Will China still prevent UN action against Myanmar?
China has previously argued that the crisis in Rakhine is linked to poverty and has opposed any step to put pressure on the authorities
The order passed by the International Court of Justice (ICJ) to protect the Rohingyas has put pressure on the previously dormant United Nations Security Council to take action against Myanmar.
"The ICJ order brings increased scrutiny of Myanmar's horrific brutality against the Rohingya and raises the political cost of the UN Security Council's weak response to the crisis so far," said Param-Preet Singh, associate international justice director at Human Rights Watch (HRW).
As per the ICJ Statute, the orders will be automatically sent to the Security Council, which was previously barred from action due to opposition from China and Russia – both allies of Myanmar with veto power in the council.
China has previously argued that the crisis in Rakhine is linked to poverty and has opposed any step to put pressure on the authorities.
After the Rohingya influx to Bangladesh began in August 2017, China had repeatedly called for bilateral cooperation between the two neighbouring countries to resolve the issue. But that plan failed.
But an ICJ ruling now takes away the ball from the court of Myanmar's allies in the face of increased international condemnation.
According to the HRW, the council now has the option to pass a resolution directing Myanmar to lift restrictions on Rohingya's freedom of movement, eliminate unnecessary restrictions on humanitarian access to Rakhine State, repeal discriminatory laws, and ban practices that limit Rohingya access to education, healthcare and livelihoods.
The ICJ order is legally binding because Myanmar explicitly recognised its authority in November last year, and there is no chance of appealing against it.
A top UN representative has already begun urging the international community to pressure Myanmar to obey the ICJ decision.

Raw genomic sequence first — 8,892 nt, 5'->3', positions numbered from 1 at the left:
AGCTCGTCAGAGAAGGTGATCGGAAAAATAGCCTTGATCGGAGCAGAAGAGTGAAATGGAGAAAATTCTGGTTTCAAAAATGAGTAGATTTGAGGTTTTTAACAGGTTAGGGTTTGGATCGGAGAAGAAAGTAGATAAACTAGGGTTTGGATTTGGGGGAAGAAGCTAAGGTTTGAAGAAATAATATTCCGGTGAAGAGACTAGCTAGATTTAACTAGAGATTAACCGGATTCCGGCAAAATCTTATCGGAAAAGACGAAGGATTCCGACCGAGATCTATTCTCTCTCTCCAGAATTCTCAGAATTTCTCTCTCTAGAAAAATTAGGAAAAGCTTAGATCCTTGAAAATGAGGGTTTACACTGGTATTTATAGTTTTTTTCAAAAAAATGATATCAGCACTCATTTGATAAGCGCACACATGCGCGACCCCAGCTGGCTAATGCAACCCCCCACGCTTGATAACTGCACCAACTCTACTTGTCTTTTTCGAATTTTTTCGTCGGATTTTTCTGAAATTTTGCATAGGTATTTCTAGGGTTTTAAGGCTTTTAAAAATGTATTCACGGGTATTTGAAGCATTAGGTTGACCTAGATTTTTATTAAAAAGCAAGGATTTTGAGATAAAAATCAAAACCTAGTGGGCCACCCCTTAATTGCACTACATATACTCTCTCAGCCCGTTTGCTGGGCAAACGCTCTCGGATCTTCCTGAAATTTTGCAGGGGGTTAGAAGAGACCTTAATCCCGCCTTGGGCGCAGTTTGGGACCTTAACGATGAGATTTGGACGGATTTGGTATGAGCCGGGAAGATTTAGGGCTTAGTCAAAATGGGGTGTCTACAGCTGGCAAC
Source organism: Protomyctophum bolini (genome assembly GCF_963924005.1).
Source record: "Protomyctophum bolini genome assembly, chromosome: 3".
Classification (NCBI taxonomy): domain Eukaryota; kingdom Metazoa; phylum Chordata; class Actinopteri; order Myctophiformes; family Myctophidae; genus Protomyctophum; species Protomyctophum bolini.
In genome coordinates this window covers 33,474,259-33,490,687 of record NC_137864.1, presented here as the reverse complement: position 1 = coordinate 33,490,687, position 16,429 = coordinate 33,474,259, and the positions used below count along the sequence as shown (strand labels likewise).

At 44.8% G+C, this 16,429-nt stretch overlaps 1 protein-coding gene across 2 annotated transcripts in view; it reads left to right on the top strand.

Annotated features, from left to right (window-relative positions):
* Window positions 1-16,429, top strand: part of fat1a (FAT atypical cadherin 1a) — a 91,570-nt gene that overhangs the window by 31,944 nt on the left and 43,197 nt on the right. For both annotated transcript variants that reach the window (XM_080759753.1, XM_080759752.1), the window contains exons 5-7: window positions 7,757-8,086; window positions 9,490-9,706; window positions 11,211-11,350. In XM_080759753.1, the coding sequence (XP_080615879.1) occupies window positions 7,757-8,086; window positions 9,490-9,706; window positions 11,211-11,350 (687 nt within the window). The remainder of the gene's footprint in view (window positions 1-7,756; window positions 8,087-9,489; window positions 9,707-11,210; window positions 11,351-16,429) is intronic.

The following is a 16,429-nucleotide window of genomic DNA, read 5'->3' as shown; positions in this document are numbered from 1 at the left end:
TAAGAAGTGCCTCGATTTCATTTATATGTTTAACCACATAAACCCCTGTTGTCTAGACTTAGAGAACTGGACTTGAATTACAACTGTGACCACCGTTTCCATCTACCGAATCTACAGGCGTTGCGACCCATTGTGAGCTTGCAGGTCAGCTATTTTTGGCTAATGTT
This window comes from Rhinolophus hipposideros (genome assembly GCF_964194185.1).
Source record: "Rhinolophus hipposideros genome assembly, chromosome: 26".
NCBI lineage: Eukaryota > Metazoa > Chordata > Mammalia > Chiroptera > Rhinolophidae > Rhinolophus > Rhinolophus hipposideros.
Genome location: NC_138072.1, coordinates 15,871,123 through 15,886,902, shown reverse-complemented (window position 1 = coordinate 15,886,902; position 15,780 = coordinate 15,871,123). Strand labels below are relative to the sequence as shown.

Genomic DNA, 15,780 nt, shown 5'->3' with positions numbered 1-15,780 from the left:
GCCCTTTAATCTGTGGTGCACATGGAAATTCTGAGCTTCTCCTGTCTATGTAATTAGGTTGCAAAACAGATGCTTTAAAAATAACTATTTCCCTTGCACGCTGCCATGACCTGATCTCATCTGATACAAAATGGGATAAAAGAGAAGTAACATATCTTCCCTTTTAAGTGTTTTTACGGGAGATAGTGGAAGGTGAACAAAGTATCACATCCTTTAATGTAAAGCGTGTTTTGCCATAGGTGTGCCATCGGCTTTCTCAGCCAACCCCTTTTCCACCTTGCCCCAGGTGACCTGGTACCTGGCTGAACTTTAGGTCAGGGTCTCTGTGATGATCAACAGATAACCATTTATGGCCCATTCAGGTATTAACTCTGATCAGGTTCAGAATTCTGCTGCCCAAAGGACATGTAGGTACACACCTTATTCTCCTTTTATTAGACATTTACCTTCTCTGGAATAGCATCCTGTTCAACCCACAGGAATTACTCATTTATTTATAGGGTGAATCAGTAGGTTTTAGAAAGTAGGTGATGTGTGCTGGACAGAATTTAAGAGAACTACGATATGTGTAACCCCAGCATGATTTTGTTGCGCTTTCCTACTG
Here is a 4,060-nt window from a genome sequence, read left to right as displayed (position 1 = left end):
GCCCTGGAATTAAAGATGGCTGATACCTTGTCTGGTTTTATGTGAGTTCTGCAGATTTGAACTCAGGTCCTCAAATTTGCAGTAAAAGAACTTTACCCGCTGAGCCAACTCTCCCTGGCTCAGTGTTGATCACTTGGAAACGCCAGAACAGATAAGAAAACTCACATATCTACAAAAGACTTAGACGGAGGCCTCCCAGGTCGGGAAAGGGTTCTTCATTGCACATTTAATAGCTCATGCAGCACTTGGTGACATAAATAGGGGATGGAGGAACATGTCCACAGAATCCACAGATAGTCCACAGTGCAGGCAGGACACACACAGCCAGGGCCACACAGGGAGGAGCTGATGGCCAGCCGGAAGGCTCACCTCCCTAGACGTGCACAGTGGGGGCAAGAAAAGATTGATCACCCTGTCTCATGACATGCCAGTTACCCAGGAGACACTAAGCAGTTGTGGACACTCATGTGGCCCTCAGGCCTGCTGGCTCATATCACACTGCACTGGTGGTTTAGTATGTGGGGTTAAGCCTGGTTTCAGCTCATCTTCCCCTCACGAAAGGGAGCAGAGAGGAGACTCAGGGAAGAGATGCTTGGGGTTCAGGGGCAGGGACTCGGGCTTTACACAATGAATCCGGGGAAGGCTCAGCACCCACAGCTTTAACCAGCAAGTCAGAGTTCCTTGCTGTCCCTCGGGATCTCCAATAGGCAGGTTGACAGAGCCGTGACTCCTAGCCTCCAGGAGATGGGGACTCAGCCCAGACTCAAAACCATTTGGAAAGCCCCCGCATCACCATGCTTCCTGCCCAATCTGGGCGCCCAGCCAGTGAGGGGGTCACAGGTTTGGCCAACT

"The international community should be alert to make sure that Myanmar does not evade any responsibility and must abide by the order issued by the ICJ," Professor Yanghee Lee, United Nations special rapporteur on the situation of human rights in Myanmar, said on Thursday while addressing journalists in Dhaka.
Referring to China and Russia's role at the Security Council, Lee said she mentioned it many times that it is shameful for those states in the face of credible evidence, reports UNB.
On the domestic front, this judgment has obliterated any remnants of Aung San Suu Kyi's international reputation, according to Nick Beake, Myanmar correspondent for BBC News.
But true to its nature, Myanmar has already started undermining the order.
On Friday, Myo Nyunt, a spokesman for the ruling National League for Democracy, told Reuters that the government is already following most of the orders given by the ICJ. "One more thing we need to do is submit reports," he added.
Doubting Myanmar, Khin Omar, founder of Progressive Voice and a Burmese democracy activist, said she expects the country to do some "window dressing" in light of the decision.
"The Myanmar government and the military will take the order lightly and will only make cosmetic adjustments or measures domestically," she told Al Jazeera.
"It will, for example, hold trials in military courts to use some who hold lower ranks as scapegoats."
Omar expects "increased government targeting" of civil society groups, particularly organisations that document human rights abuses, and said there would be an "ongoing" genocide of the Rohingya who remain in Myanmar.
On the other side of the border, Rohingya refugees in Bangladesh welcomed the ICJ order.
"The Rohingya community is enthusiastic about the ICJ order. If Myanmar abides by all four directives to protect Rohingyas, then we will be able to return to Myanmar – with all rights – by 2020," said Sirajul Islam, a Rohingya leader at the Kutupalong refugee camp.